The .exe extension on a filename indicates an executable file. Executable files may, in some cases, harm your computer. Therefore, please read below to decide for yourself whether the phoenix.exe on your computer is a Trojan that you should remove, or whether it is a file belonging to the Windows operating system or to a trusted application.
Description: Phoenix.exe is not essential for Windows and will often cause problems. Phoenix.exe is located in a subfolder of "C:\Program Files" or sometimes in a subfolder of C:\Windows or in the Windows folder for temporary files or in a subfolder of "C:\Program Files\Common Files".
Known file sizes on Windows 10/8/7/XP are 6,639,870 bytes (40% of all occurrences), 6,962,815 bytes, 6,520,601 bytes or 381,002 bytes.
The program has no visible window. The phoenix.exe file is not a Windows system file. There is no information about the author of the file. Therefore the technical security rating is 66% dangerous, however you should also read the user reviews.
Recommended: Identify phoenix.exe related errors
Important: Some malware also uses the file name phoenix.exe, for example HKTL_COINMINE or TROJ_GEN.R047C0EDJ16 (detected by TrendMicro), and Artemis!D38AEEDA5D16 or Artemis!4D8FF9995108 (detected by McAfee). Therefore, you should check the phoenix.exe process on your PC to see if it is a threat. We recommend Security Task Manager for verifying your computer's security. This was one of the Top Download Picks of The Washington Post and PC World.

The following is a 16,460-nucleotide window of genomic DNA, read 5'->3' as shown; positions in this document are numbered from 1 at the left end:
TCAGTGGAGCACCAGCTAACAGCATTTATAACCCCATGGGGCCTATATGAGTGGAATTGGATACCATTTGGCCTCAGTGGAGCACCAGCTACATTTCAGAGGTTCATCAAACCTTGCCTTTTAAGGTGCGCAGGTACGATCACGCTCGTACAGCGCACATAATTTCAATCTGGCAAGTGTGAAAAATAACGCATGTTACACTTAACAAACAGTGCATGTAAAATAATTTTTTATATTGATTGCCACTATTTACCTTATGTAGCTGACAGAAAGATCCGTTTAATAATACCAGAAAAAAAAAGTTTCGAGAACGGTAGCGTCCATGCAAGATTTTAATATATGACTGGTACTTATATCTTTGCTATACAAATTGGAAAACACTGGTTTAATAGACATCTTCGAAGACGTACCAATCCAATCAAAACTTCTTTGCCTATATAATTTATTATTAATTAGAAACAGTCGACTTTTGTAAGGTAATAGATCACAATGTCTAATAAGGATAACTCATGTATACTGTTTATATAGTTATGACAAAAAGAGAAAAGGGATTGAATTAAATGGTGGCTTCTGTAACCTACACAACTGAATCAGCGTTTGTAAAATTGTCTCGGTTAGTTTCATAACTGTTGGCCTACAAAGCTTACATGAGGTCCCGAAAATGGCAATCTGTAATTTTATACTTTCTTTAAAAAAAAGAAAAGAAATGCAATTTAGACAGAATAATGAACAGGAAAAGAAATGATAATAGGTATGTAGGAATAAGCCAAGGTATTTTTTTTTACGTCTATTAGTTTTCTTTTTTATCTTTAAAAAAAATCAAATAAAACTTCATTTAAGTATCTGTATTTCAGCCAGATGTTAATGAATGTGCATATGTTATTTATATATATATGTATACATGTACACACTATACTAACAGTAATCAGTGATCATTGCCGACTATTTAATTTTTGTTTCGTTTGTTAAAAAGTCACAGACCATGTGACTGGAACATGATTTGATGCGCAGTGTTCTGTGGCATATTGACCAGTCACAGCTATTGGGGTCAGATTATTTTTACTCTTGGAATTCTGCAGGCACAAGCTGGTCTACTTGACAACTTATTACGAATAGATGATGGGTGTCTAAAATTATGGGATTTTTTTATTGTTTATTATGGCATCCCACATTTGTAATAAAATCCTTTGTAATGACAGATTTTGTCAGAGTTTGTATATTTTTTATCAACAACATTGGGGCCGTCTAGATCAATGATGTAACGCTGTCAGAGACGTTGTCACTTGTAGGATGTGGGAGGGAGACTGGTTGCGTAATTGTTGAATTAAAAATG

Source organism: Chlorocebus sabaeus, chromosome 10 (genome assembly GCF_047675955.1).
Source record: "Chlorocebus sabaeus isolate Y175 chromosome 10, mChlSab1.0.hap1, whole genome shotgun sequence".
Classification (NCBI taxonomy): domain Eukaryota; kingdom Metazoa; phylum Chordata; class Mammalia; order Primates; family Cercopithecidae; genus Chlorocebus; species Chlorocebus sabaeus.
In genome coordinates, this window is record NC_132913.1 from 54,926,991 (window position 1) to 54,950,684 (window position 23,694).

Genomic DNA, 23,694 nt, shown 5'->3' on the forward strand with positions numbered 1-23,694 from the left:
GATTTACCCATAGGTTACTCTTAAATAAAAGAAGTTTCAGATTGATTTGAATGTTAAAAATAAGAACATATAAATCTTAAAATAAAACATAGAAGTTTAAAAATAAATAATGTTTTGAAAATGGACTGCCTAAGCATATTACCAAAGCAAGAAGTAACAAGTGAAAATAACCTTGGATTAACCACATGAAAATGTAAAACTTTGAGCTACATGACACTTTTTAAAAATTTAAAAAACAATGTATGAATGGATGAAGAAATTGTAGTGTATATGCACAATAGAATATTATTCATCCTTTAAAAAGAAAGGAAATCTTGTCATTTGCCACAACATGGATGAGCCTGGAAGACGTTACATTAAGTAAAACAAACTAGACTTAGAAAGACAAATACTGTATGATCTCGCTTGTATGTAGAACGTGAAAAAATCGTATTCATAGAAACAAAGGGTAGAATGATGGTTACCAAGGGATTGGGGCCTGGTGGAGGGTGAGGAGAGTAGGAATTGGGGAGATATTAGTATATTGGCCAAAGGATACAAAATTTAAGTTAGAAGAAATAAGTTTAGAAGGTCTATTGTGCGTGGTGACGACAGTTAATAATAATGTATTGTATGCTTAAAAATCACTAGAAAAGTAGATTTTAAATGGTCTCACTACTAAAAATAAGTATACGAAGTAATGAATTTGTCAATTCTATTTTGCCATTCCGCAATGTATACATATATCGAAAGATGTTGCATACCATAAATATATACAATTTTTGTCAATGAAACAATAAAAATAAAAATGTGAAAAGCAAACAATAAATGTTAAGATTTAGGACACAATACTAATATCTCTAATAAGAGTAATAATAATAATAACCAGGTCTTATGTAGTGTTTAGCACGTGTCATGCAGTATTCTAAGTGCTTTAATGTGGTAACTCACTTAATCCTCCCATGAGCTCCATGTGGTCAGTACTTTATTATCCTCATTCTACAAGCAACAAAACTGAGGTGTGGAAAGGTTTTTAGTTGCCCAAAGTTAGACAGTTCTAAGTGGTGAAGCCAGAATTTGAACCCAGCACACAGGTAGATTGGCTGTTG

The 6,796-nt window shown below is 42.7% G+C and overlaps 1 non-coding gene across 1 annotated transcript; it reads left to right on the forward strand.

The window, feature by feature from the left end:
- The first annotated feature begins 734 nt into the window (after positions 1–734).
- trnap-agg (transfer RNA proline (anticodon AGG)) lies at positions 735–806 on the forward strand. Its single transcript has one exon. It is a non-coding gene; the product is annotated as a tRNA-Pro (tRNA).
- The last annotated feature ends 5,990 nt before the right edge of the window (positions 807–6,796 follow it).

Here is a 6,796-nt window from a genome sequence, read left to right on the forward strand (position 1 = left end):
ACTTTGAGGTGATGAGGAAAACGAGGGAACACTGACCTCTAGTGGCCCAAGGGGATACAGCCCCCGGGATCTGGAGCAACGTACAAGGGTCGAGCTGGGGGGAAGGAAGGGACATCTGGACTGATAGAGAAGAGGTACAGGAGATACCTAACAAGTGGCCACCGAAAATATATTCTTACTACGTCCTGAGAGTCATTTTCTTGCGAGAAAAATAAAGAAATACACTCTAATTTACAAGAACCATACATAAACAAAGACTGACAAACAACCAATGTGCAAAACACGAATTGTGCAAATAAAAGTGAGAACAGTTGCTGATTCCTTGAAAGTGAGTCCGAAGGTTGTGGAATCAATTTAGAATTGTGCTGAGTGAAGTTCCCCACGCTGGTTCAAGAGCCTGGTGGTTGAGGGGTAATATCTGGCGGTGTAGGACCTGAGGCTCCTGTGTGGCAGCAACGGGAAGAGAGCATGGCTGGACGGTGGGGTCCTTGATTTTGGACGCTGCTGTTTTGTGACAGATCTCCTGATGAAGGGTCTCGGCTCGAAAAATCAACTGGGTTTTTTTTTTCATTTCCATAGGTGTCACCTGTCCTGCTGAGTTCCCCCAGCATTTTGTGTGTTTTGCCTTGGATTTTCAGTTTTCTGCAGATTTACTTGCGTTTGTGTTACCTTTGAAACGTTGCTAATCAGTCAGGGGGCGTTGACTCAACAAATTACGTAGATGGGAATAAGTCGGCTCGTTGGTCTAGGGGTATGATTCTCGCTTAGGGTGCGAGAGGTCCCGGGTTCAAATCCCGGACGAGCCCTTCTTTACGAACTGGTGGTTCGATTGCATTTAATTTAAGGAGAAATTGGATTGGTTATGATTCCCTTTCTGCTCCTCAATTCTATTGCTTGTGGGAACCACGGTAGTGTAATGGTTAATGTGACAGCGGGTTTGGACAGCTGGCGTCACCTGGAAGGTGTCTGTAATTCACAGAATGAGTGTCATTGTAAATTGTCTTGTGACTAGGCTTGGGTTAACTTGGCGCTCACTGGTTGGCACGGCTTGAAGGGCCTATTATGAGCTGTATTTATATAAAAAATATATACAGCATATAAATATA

A clean and tidy computer is the key requirement for avoiding problems with phoenix. This means running a scan for malware, cleaning your hard drive using 1cleanmgr and 2sfc /scannow, 3uninstalling programs that you no longer need, checking for Autostart programs (using 4msconfig) and enabling Windows' 5Automatic Update. Always remember to perform periodic backups, or at least to set restore points.
Should you experience an actual problem, try to recall the last thing you did, or the last thing you installed before the problem appeared for the first time. Use the 6resmon command to identify the processes that are causing your problem. Even for serious problems, rather than reinstalling Windows, you are better off repairing of your installation or, for Windows 8 and later versions, executing the 7DISM.exe /Online /Cleanup-image /Restorehealth command. This allows you to repair the operating system without losing data.
To help you analyze the phoenix.exe process on your computer, the following programs have proven to be helpful: ASecurity Task Manager displays all running Windows tasks, including embedded hidden processes, such as keyboard and browser monitoring or Autostart entries. A unique security risk rating indicates the likelihood of the process being potential spyware, malware or a Trojan. BMalwarebytes Anti-Malware detects and removes sleeping spyware, adware, Trojans, keyloggers, malware and trackers from your hard drive.